Greater Latin America    ROUGH GUIDE TO BOOGALOO    World Music at Global Rhythm - The Destination for World Music


Greater Latin America    ROUGH GUIDE TO BOOGALOO    World Music at Global Rhythm - The Destination for World Music
Moroccan Sahara

Search

WORLD MUSIC NEWS
WorldMusicFeatures
WORLD MUSIC Profiles
  Artist Features
  World Music Legends
  Reggae Legends
  African Legends
Live Music Events
  World Music Concerts
  World Music Festivals
  World Music Clubs
Global Lifestile
  Travel
  Food
  Film
reviews
  Books
  DVD
  Live Music
WorldMusicFeatures
WORLD MUSIC CD ReVIEW
  Africa
  Asia & Far East
  Australia & Oceania
  Celtic & Irish
  Electronica
  Europe
  Greater Latin America
  Jazz
  Middle East & North Africa
  New Age & Avant Garde
  North American
  Reggae & Caribbean
  South Asia
  World Fusion
WORLD MUSIC links
back issues
 

Deutsch
Franais
Espa ol
Italiano
Portuguese
Japanese
Chinese





World Music CD Reviews Greater Latin America

Print Page
E-mail to Friend E-mail to Editor
Rough Guide to Boogaloo
World Music Network

By Tom Pryor

Published September 27, 2005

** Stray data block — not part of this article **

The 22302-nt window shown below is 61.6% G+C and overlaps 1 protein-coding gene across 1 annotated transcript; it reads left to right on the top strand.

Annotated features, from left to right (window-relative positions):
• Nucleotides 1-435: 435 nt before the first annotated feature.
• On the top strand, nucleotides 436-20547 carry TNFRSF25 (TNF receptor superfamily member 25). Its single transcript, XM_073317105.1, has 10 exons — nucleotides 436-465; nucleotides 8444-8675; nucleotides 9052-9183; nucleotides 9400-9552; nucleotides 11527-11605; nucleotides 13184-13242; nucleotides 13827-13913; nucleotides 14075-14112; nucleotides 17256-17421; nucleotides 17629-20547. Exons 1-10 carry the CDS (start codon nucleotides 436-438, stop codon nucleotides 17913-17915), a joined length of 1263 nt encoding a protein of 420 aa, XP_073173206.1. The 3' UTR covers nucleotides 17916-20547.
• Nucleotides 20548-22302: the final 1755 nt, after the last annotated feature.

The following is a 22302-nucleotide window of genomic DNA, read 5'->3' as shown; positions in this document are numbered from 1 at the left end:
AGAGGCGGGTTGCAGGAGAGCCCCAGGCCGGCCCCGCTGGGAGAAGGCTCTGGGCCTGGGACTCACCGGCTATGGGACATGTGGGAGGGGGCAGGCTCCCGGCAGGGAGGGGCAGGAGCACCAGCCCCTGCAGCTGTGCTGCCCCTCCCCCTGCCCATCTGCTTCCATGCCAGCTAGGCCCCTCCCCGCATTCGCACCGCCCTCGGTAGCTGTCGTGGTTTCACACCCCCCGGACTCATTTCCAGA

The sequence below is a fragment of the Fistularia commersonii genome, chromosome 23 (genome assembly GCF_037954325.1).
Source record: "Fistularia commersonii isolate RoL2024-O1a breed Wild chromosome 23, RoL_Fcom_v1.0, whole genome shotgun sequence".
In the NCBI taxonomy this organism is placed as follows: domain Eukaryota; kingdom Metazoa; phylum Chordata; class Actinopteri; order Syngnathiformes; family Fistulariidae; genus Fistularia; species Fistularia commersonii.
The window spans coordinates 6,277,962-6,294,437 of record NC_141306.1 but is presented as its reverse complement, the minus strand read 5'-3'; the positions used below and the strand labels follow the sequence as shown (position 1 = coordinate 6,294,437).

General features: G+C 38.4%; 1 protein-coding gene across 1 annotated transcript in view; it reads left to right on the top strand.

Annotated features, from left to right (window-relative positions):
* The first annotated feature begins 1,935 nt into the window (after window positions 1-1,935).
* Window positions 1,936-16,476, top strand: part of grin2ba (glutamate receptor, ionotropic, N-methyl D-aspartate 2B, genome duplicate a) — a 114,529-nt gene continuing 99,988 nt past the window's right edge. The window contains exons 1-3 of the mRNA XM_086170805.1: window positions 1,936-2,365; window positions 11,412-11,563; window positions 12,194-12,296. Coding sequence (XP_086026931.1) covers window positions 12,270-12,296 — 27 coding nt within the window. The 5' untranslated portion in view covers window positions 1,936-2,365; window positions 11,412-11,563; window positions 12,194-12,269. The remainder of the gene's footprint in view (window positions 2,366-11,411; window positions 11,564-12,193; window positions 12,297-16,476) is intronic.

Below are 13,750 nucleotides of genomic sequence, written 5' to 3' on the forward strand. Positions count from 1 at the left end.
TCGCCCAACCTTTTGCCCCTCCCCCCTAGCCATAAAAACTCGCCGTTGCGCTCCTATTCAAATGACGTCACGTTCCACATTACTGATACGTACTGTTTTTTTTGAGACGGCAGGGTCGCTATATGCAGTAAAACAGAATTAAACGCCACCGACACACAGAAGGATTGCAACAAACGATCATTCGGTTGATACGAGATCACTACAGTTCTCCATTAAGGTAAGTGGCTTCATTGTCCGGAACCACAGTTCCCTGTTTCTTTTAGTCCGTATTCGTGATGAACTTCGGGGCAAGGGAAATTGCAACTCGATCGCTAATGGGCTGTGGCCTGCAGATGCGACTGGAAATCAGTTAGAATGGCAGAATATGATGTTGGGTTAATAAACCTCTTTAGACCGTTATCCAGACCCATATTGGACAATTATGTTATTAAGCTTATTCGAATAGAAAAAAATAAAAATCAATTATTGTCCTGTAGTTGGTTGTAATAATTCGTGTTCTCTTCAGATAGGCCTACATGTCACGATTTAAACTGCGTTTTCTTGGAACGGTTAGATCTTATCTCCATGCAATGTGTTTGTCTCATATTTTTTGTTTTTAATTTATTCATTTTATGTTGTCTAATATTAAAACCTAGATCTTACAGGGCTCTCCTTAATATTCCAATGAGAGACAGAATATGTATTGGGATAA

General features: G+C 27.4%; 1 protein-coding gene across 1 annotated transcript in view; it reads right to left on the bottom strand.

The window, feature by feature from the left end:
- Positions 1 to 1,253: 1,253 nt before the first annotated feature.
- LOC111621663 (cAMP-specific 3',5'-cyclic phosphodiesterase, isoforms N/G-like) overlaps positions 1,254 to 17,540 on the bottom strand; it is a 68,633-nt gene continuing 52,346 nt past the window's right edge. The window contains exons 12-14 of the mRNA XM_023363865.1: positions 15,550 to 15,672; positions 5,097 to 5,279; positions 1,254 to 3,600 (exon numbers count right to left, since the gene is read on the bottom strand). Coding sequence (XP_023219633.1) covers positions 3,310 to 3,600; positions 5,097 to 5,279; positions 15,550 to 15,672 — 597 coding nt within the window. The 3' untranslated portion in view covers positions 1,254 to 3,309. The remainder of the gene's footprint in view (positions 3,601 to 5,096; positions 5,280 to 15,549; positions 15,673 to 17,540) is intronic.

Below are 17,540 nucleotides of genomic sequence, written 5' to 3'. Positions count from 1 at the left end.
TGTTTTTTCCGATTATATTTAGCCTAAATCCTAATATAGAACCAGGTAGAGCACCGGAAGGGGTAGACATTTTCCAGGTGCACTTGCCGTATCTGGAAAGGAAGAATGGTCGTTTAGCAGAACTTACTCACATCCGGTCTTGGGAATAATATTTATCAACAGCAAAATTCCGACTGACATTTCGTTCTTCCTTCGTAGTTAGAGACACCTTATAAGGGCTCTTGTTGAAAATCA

Boogaloo is the Rodney Dangerfield of Latin Music—it gets no respect. Unlike Latin jazz or salsa, boogaloo isn’t endlessly celebrated, dissected, revived and fetishized; instead it’s unfairly remembered as novelty music or, as Tito Puente once sniffed, “kids’ stuff.” But in the mid-’60s boogaloo was the sound of Latin New York: a fun, funky, streetwise precursor to salsa, with one foot uptown in the barrio and the other in the big midtown dancehalls. This new collection offers up a fresh look at that era, with tracks from some of the biggest names of the day, from Pete Rodriguez, Ismael Rivera and Joe Cuba to the likes of Celia Cruz and, yes, even Mr. Puente himself (who knew a profitable trend when he heard one). There’s some true classics here (Bobby Valentin’s “Use It Before You Lose It”; Ray Baretto’s “A Deeper Shade Of Soul”), and some lost gems, too (the Lebron Brothers’ “Boogaloo Lebron”; Valentin’s “Batman’s Boogaloo”), but some of the omissions are glaring (no “El Watusi”? or “Bang Bang”? No Joe Bataan?). Nevertheless, the disc is a great listen and goes a long way towards redressing boogaloo’s place in Latin music. 

RSS Feeds

ADVERTISING LINKS

Arc128
Fes Festival
Lawson Sideblock
Globe Trekker 120 150
emusicsideblock

GoNomad
Roland

Contact us | Press Room | Contests | About Global Rhythm magazine | Advertise / Media Kit
Privacy Statement | Terms of Use
| Global Rhythm Contributors | Link to Us | Back Issues

Copyright © 2008 Zenbu Media. All rights reserved.

Powered by Ecomsolutions.net